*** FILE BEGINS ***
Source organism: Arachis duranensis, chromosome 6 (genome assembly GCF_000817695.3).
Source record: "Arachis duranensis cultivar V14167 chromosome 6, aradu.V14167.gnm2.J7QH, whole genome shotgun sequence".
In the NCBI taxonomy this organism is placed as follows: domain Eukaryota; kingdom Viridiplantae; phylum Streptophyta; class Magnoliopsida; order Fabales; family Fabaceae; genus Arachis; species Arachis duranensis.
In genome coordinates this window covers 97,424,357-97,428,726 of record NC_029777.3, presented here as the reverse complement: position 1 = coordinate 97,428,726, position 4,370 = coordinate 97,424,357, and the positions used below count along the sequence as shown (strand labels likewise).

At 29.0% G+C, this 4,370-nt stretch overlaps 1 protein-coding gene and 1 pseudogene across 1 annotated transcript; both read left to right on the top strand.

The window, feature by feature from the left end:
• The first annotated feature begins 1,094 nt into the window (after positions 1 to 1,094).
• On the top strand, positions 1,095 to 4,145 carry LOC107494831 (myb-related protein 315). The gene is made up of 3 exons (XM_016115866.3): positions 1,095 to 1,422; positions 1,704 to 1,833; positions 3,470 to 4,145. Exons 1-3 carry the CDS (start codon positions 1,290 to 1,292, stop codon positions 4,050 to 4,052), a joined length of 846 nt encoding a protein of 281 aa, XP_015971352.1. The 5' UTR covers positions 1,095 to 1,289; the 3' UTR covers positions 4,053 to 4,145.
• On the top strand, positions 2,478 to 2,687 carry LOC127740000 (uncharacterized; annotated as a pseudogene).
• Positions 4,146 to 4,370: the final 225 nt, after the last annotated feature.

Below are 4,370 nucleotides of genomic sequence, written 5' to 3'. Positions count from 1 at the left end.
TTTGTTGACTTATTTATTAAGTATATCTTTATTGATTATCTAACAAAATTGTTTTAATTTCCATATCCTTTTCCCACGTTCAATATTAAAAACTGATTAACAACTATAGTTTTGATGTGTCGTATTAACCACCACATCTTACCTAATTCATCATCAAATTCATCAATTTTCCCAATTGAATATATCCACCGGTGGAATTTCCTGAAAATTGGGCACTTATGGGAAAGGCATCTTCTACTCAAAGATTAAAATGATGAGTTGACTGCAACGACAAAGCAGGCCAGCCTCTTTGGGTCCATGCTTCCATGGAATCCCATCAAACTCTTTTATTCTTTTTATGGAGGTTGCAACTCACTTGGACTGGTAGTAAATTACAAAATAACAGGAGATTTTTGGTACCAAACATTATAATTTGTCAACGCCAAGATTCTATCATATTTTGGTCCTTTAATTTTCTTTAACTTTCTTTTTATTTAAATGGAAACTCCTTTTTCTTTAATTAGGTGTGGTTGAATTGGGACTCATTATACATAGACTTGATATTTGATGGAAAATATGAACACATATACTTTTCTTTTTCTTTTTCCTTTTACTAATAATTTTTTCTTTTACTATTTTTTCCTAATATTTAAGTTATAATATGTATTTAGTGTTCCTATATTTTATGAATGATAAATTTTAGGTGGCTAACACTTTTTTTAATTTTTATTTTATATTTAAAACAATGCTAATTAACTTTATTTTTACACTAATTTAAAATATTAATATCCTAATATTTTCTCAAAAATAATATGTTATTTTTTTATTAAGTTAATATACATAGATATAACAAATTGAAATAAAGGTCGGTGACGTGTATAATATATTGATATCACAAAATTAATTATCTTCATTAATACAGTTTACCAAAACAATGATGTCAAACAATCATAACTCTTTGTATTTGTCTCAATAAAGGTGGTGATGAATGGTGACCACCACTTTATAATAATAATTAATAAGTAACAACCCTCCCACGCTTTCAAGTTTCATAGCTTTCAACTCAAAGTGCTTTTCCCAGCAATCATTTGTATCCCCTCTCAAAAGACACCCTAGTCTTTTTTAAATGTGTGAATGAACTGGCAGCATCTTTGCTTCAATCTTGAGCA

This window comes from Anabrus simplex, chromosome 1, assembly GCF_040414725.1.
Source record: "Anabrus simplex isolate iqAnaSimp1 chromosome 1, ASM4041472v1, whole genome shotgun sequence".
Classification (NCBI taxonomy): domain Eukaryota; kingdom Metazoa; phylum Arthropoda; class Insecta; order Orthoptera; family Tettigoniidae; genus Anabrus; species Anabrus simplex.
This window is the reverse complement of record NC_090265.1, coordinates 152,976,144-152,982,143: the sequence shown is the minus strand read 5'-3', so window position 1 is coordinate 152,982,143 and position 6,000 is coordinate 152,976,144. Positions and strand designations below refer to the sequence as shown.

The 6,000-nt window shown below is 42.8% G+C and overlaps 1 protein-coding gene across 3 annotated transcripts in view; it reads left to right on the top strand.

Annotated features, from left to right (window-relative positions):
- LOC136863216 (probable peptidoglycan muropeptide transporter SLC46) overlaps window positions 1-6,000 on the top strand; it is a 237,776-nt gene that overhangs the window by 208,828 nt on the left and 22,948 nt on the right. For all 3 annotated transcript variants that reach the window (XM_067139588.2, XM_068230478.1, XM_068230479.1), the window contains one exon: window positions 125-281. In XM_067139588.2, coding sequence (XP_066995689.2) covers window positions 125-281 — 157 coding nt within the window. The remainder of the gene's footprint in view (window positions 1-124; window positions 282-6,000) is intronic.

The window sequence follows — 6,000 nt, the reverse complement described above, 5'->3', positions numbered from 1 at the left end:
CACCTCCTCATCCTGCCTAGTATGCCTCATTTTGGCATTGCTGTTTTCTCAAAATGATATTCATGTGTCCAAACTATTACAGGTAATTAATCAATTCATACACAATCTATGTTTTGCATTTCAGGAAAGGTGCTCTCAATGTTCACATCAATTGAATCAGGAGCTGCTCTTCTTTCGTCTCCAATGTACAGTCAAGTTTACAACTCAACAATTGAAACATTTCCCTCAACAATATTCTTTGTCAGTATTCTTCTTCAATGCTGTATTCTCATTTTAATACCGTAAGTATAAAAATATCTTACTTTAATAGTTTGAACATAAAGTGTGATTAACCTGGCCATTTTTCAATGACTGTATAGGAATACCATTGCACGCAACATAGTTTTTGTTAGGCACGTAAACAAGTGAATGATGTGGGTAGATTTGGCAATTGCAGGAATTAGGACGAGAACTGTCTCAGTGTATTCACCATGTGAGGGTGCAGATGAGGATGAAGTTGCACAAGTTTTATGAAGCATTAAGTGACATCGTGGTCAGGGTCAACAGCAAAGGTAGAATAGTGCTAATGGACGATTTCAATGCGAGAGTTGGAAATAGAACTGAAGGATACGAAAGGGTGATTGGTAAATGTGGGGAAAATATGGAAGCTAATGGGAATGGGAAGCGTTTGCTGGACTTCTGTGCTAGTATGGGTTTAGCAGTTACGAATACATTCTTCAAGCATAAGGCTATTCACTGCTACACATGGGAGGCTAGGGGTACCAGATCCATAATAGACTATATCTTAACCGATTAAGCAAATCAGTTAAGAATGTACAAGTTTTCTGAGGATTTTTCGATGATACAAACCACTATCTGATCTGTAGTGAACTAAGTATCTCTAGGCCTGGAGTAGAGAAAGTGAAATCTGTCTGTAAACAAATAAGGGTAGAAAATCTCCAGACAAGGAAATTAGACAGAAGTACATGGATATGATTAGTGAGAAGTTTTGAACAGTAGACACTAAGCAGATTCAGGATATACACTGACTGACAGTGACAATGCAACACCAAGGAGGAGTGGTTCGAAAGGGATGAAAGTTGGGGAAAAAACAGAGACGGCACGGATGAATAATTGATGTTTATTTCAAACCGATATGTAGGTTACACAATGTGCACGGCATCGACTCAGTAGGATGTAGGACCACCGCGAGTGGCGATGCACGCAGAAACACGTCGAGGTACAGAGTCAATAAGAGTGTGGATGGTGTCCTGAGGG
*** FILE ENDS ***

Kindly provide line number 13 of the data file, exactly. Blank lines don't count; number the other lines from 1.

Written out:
This window comes from Anabrus simplex, chromosome 1, assembly GCF_040414725.1.